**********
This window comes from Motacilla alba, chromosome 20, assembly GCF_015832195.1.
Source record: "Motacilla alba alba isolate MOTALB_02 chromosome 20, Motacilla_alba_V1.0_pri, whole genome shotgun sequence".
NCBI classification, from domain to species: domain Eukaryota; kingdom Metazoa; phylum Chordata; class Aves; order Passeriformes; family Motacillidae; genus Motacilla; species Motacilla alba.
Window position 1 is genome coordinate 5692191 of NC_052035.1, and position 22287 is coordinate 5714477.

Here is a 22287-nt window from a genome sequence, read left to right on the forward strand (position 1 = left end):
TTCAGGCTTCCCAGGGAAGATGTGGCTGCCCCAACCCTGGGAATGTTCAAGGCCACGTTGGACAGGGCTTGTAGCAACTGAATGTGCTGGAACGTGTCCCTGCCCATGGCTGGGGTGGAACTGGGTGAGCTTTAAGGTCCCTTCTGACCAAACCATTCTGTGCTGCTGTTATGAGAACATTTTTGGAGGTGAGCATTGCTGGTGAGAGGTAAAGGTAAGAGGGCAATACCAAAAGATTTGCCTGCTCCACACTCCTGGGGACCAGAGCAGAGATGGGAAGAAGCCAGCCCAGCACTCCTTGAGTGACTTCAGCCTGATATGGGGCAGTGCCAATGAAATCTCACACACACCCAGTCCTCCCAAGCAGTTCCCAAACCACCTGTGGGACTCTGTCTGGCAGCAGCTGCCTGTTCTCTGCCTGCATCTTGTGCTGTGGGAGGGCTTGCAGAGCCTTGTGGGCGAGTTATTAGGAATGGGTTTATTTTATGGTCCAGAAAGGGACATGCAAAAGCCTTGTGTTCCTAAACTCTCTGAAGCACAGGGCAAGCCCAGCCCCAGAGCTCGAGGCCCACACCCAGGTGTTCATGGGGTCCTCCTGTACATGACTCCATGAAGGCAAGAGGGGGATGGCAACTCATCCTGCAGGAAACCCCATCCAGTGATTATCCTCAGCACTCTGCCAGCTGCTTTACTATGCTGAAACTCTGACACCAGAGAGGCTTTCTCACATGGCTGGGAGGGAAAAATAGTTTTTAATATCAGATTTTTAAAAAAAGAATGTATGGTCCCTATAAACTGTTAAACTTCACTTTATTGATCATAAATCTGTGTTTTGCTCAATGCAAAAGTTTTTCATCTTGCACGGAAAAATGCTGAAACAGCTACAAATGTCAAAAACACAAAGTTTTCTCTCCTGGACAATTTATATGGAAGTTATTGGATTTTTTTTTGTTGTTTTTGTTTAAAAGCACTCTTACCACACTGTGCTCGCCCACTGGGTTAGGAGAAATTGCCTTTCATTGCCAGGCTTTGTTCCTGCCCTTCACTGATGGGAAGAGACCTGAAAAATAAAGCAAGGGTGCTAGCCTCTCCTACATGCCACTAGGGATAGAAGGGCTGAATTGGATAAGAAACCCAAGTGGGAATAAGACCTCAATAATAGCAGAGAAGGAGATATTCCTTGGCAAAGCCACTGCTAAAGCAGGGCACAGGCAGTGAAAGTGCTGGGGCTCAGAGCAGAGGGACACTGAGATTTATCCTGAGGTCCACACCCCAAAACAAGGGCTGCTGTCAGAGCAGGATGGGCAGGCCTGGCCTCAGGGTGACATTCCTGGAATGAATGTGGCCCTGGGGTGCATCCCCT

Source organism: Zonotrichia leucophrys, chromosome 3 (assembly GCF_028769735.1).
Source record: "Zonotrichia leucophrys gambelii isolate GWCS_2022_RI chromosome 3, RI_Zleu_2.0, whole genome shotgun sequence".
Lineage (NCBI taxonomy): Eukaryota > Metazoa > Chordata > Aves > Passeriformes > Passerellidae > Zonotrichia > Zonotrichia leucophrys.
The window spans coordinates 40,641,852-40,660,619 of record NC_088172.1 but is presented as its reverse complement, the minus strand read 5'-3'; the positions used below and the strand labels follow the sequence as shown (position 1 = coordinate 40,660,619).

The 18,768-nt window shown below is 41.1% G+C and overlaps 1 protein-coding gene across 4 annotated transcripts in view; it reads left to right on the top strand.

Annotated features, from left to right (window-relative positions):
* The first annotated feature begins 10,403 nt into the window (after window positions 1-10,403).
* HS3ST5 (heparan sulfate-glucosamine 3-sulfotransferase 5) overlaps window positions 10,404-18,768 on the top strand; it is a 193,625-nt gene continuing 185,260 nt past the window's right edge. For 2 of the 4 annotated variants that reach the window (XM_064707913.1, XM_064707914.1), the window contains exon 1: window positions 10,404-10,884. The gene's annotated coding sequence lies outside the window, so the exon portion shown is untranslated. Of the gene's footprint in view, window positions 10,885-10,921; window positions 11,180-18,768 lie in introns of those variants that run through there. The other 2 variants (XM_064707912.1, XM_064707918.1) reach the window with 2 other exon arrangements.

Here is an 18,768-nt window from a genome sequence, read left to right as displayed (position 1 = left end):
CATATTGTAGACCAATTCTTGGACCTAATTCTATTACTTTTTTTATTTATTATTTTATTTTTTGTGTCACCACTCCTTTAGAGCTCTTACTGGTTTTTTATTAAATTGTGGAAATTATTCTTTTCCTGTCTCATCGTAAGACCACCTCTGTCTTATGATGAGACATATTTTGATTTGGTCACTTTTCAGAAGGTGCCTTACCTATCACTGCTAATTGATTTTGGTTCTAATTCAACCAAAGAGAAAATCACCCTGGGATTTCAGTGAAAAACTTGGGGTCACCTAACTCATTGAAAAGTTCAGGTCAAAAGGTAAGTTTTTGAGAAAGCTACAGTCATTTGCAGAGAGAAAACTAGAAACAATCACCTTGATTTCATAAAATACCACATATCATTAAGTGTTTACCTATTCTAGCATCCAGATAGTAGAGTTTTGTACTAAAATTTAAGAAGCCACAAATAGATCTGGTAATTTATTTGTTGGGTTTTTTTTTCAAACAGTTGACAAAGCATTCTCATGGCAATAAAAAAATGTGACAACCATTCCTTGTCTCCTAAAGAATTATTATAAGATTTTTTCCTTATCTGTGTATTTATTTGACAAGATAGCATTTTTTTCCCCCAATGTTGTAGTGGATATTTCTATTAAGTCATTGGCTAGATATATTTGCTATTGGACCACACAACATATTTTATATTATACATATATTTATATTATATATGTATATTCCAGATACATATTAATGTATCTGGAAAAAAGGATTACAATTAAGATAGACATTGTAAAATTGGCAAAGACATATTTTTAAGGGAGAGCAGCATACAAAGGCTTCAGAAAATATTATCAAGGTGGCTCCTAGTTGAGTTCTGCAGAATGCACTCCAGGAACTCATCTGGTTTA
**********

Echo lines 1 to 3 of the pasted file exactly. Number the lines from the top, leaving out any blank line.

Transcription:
This window comes from Motacilla alba, chromosome 20, assembly GCF_015832195.1.
Source record: "Motacilla alba alba isolate MOTALB_02 chromosome 20, Motacilla_alba_V1.0_pri, whole genome shotgun sequence".
NCBI classification, from domain to species: domain Eukaryota; kingdom Metazoa; phylum Chordata; class Aves; order Passeriformes; family Motacillidae; genus Motacilla; species Motacilla alba.